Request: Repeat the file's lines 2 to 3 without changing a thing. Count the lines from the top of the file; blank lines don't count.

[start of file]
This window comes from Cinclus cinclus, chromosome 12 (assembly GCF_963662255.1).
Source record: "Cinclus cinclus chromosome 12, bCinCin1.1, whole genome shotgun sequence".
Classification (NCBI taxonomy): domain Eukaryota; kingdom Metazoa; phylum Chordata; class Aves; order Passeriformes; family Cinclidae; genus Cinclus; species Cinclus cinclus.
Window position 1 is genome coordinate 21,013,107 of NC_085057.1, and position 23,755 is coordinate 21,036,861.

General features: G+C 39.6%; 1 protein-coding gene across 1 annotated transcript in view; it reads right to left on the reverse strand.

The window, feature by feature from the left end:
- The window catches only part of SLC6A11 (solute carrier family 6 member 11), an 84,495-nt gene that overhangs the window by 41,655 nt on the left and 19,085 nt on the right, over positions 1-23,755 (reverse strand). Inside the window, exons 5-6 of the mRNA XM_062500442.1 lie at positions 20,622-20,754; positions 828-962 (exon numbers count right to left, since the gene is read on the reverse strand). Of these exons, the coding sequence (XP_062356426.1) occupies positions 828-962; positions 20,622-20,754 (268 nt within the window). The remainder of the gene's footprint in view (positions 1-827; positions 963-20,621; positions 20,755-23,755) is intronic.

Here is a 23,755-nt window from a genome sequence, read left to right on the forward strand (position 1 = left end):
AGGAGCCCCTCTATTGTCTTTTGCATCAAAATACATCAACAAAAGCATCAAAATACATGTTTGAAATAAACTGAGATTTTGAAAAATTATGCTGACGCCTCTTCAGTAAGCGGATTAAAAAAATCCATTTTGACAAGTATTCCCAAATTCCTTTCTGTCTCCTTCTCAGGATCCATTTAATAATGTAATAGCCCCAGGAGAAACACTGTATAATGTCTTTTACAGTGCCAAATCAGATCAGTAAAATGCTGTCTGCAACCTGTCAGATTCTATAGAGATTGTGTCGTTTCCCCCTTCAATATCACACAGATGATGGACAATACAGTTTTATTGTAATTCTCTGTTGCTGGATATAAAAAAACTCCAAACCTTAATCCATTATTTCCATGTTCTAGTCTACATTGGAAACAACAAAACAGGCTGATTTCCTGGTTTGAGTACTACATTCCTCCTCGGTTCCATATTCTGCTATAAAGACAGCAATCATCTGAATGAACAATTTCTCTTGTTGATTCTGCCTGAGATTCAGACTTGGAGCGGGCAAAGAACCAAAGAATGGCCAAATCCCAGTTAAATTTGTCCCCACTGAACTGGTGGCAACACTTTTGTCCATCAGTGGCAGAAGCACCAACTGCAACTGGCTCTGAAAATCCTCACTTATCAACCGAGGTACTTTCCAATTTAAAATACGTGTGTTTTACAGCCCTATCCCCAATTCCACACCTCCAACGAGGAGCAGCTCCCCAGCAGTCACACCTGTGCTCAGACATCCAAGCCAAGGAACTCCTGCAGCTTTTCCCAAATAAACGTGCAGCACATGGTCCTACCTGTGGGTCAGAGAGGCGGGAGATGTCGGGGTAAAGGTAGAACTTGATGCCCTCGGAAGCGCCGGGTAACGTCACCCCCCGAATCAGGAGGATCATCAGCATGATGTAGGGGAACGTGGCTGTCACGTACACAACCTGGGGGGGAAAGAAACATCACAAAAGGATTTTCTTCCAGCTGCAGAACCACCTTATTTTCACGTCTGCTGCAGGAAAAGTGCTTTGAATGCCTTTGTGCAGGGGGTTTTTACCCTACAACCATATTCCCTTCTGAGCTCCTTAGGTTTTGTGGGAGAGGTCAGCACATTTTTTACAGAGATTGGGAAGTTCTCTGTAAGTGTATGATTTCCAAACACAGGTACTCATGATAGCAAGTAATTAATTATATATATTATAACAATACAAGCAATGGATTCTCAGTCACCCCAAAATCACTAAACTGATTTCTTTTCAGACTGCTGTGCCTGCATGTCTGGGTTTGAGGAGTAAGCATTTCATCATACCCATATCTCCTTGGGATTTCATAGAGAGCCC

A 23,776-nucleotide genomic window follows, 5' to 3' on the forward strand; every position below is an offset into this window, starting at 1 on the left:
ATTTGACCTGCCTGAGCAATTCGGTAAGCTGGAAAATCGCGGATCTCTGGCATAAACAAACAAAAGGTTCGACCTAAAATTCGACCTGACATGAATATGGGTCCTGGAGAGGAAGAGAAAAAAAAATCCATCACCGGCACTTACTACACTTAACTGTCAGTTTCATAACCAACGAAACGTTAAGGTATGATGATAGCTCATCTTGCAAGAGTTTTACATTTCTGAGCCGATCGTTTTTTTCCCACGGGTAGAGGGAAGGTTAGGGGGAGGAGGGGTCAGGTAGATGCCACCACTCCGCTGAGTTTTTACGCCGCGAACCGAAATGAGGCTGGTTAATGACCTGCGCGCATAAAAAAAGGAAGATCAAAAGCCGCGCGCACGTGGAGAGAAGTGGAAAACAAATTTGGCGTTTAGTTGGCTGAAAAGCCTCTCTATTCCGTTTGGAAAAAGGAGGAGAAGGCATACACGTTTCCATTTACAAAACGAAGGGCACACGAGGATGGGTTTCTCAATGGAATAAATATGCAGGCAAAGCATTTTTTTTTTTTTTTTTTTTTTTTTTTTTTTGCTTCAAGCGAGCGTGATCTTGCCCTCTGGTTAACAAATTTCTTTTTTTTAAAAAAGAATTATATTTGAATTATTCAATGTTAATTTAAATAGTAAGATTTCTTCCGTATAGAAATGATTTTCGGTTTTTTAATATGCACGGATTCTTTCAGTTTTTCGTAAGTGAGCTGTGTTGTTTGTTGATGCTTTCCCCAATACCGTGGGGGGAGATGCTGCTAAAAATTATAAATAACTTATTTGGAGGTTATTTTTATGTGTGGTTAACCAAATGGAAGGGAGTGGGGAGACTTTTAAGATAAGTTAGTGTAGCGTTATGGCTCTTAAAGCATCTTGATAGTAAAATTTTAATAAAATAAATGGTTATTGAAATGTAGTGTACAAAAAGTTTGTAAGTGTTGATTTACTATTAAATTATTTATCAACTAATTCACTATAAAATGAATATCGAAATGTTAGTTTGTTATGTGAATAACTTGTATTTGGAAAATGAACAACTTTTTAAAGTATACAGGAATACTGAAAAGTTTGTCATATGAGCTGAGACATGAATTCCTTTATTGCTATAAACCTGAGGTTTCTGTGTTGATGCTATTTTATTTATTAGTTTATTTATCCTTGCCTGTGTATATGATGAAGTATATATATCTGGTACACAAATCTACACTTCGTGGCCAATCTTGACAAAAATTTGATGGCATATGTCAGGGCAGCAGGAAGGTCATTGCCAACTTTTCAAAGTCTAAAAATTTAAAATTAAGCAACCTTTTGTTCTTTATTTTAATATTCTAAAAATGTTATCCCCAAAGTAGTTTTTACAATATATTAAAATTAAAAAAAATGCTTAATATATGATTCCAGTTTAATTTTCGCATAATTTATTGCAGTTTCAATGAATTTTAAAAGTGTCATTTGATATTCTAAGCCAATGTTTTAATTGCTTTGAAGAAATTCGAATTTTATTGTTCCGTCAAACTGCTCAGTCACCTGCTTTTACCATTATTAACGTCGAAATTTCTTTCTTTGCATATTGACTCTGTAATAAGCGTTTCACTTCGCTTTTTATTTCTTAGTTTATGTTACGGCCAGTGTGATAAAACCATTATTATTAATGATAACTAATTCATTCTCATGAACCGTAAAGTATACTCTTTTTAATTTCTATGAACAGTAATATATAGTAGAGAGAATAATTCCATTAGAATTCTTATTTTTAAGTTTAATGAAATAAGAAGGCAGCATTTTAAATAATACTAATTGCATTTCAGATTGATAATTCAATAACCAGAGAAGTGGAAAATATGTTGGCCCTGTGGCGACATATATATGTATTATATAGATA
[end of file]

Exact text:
Source record: "Cinclus cinclus chromosome 12, bCinCin1.1, whole genome shotgun sequence".
Classification (NCBI taxonomy): domain Eukaryota; kingdom Metazoa; phylum Chordata; class Aves; order Passeriformes; family Cinclidae; genus Cinclus; species Cinclus cinclus.